2018-01-01 4692 4353 701736
    2019-01-01 5101 4762 754273
    2020-01-01 5513 5174 804568
    2021-01-01 5924 5587 858940
    2021-10-01 6395 6059 926255
    2021-11-01 6473 6137 935702
    2021-12-01 6517 6181 942061
    2022-01-01 6562 6226 951923

    Qualitative

    I looked at changes in the fourth quarter of 2021:
    https://forum.zettelkasten.de/discussion/2058/new-overview-structure-notes-q4-2021-project-material-inception

    In 2021, I noticed that I've added more topic overviews/structure notes for technical topics. I always had a lot of very isolated snippets in a how-to style that explained to my forgetful future self how to do this and that on a computer. In 2021, I organized more of these snippets into guides that have an over-arching topic, as my Q4 review revealed. There's still ways to go to if the goal was to bring together years of isolated snippets. -- But like @emps pointed out, doing such things in bulk takes a lot of effort. It comes with opportunity cost: you can't do anything new and potentially more useful with that time. And the payoff of cleaning house is questionable. That's why I follow the boy scout rule instead and clean up a mess when I encounter it, thus not spending (wasting?) time cleaning up notes I never look at. (Which might eventually mean I won't find these notes again precisely because I never cleaned them up and integrated them in structures. That's the price I pay.)

    Author at Zettelkasten.de • https://christiantietze.de/

  • edited January 11
    ...............Date All Notes Without dummy words
    2016-11-04 3438 3435 316608
    2017-12-27 6657 6654 666376
    2018-11-05 8094 8091 936277
    2019-11-01 8959 8956 1143394
    2020-09-15 9479 9476 1272584
    2021-12-09 11813 11812 1510279

    The second column is the note count without a certain type of file that is generated by software or something like that. (ask @ctietze why this is more acurate)

    In 2021, I added ~1300 notes that are empty from the upcoming bible kit for The Archive. So the years increase is misleadingly high.

    Post edited by sfast on

    I am a Zettler

  • You know I love the quantitative look.

    I spent some time this morning learning more about jupyter lab. This is a cool easy presentation tool that uses python. I learned new things about CSV extraction and math manipulation along with new graph formatting tips.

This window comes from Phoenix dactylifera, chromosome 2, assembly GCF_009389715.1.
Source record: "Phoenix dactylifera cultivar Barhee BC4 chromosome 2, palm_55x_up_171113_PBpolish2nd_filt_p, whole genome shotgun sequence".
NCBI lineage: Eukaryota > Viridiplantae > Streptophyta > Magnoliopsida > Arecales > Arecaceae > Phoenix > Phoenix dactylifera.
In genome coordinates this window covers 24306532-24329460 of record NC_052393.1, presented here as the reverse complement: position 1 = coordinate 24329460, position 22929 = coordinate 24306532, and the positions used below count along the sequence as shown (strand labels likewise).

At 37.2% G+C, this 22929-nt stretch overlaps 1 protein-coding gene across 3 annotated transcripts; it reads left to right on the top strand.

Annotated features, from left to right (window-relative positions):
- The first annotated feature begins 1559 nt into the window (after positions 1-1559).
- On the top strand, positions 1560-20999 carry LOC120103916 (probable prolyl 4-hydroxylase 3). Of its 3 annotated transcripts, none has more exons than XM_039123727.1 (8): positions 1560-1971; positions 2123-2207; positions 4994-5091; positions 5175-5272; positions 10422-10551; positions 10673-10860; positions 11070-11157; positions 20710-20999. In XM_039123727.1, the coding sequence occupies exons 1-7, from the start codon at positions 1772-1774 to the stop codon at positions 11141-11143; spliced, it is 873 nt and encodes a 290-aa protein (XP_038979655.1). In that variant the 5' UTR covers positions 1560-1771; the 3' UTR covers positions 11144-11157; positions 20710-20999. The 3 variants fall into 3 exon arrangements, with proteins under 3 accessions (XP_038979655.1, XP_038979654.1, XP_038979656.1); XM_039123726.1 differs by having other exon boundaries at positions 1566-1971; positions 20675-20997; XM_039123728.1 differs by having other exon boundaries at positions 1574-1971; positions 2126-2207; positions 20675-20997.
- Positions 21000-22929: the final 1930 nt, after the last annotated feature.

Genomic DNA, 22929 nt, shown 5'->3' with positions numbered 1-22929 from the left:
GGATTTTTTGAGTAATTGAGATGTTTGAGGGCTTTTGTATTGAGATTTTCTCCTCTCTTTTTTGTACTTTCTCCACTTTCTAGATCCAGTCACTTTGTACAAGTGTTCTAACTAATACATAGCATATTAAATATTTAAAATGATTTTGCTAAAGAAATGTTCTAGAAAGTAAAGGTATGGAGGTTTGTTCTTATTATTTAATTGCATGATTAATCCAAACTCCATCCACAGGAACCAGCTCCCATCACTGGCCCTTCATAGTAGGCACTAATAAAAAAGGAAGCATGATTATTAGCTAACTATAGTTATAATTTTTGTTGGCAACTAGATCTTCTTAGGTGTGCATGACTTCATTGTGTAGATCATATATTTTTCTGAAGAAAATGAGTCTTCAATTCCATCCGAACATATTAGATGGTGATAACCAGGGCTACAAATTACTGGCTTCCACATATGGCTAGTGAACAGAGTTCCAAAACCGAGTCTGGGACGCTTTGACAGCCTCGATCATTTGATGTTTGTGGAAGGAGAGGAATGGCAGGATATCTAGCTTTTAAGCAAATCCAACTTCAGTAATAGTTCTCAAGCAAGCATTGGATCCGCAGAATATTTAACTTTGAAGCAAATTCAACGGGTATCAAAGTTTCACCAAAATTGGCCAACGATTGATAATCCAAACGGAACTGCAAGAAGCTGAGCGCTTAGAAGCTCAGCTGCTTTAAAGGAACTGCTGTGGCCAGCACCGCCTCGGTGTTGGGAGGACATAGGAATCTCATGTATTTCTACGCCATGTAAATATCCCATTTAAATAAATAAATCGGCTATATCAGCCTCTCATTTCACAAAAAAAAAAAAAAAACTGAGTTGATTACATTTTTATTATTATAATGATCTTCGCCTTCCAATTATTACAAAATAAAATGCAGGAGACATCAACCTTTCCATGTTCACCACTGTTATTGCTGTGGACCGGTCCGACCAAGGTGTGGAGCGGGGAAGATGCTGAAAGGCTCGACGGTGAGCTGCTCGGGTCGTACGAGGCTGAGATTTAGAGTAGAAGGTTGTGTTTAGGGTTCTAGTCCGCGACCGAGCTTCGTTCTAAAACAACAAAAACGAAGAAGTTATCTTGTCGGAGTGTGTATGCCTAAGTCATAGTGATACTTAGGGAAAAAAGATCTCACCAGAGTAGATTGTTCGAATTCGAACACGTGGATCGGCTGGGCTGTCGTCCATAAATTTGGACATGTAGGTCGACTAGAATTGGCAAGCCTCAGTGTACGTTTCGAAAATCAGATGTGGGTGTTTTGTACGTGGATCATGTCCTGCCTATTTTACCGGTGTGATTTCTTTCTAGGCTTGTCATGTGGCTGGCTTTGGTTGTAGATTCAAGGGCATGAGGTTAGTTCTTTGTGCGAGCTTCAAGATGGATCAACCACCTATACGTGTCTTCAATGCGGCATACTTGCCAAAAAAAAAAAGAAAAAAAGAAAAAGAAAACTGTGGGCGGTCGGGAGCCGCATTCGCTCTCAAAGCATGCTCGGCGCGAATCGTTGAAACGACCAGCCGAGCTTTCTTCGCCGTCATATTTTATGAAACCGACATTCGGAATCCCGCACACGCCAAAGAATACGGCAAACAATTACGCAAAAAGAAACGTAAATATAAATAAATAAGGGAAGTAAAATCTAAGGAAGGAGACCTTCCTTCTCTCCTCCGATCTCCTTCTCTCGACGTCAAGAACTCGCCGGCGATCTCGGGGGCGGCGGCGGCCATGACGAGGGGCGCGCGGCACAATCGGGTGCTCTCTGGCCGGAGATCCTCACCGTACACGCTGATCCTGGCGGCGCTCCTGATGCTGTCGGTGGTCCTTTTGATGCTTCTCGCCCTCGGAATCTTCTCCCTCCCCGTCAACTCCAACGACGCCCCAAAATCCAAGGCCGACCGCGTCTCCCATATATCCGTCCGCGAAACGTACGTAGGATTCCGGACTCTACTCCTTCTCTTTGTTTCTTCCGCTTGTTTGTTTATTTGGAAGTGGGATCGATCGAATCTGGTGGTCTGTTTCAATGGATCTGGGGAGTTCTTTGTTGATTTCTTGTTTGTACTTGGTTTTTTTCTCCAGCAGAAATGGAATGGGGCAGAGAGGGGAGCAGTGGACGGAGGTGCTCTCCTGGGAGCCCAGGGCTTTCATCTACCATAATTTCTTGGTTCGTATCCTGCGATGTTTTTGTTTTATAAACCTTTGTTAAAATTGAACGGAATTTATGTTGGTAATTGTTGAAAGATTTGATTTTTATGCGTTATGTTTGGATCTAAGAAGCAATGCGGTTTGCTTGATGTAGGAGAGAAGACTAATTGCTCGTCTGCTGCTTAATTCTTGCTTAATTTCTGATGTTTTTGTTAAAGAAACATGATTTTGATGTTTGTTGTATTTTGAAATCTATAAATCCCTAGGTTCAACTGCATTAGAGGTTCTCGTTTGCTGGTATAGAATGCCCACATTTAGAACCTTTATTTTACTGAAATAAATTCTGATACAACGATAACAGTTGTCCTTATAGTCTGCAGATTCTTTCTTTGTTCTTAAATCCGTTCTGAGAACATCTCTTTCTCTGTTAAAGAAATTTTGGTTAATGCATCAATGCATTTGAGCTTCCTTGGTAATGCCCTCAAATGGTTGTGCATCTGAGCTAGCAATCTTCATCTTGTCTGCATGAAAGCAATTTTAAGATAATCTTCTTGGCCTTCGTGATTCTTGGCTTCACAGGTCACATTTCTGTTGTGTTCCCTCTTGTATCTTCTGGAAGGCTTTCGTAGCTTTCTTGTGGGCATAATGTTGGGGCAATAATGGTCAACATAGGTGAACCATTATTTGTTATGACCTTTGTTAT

Here is a copy of the jupyter lab notebook.

    Will Simpson
    “Read Poetry, Listen to Good Music, and Get Exercise”
    kestrelcreek.com

  • Here is a list of my brain statistics

    My database is governed by the singular “One brain to rule them all.”
    Therefore, everything I do, I do inside of a single database.

    • The database is divided roughly into five areas.
    • First, I write a personal daily journal, with entries dating back to 1975. I have older journal entries, but I have yet to digitize them. A year is broken down into months and linked to individual daily entries. I don’t make journal entries every day, but skipping a day is rare.
    • Second, my database contains activities by quadrant. In the United States, each state is divided by county, and each county is divided by quadrant. I plan my hiking, climbing, camping, and other activities by quadrant. If I climb a mountain peak or hike a trail, it is cross-referenced with my journal by date and linked to any personal prose created for a trip report blog. The report contains a UID and is part of my Zettelkasten. International activities are linked by country, city, and action.
    • Third, my database contains source material. Database libraries keep book titles; libraries separate fiction and non-fiction. Books are then divided by chapter and into individual notes with UID’s. Articles, PDFs, webinars, etc., are all broken down into personal messages with UID’s.
    • Text is cheap storage in database cost, so I try to capture as much original text as possible, especially outside blogs, articles, or text. There is nothing worse than attempting to review an original article only to find it is no longer a valid link.
    • Fourth, a Zettel notes entry point typically starts from a keyword and threads its way through any of the above. It is not untypical for me to link a Zettel note with a journal entry, for example, where I have captured some thoughts as I ponder an idea.
    • Goals, someday/maybe lists, are sprinkled liberally throughout the remaining database, and I link time spent on each goal by creating a Pomodoro tracking link by year.
    • For example, in 2021, I spent 347 Pomodoro’s on my Zettelkasten (Project) activity. At 25:00 minutes, per Pomodoro, that equates to 145 hours of acknowledged Zettelkasten (Project) activity. I’ll be the first to admit that I didn’t record every Zettelkasten Pomodoro activity. However, this will be extremely close.
  • Here is list of my zettel totals by years.

    2019 = 127 zettels
    2020 = 814 zettels
    2021 = 775 zettels

    Total as of Jan 11, 2022 = 1,912 zettels
    Total storage size = 8.7 MB

  • edited January 13

    Based on the data provided...
    @ctietze notes are almost constantly larger than @sfast ones (150 words vs 130 on average). But Chrictian's notes became smaller with time, while Sasha's increased. You, guys, converge in your style.
    Have you noticed any change over time in the style you make your notes (besides their size) or think things through? I understand, that it might be a hard topic to answer, because your note sizes changed over several years and the memory is likely faulty.

    @Will notes are significantly larger with ~220 words per note.
    I'm even larger with 850 (I have some infodumps and fiction projects that skew things, so it's to be expected).

    Sasha and Will have/seem to have a regular notemaking workflow. I definitely can appreciate having a free schedule. :)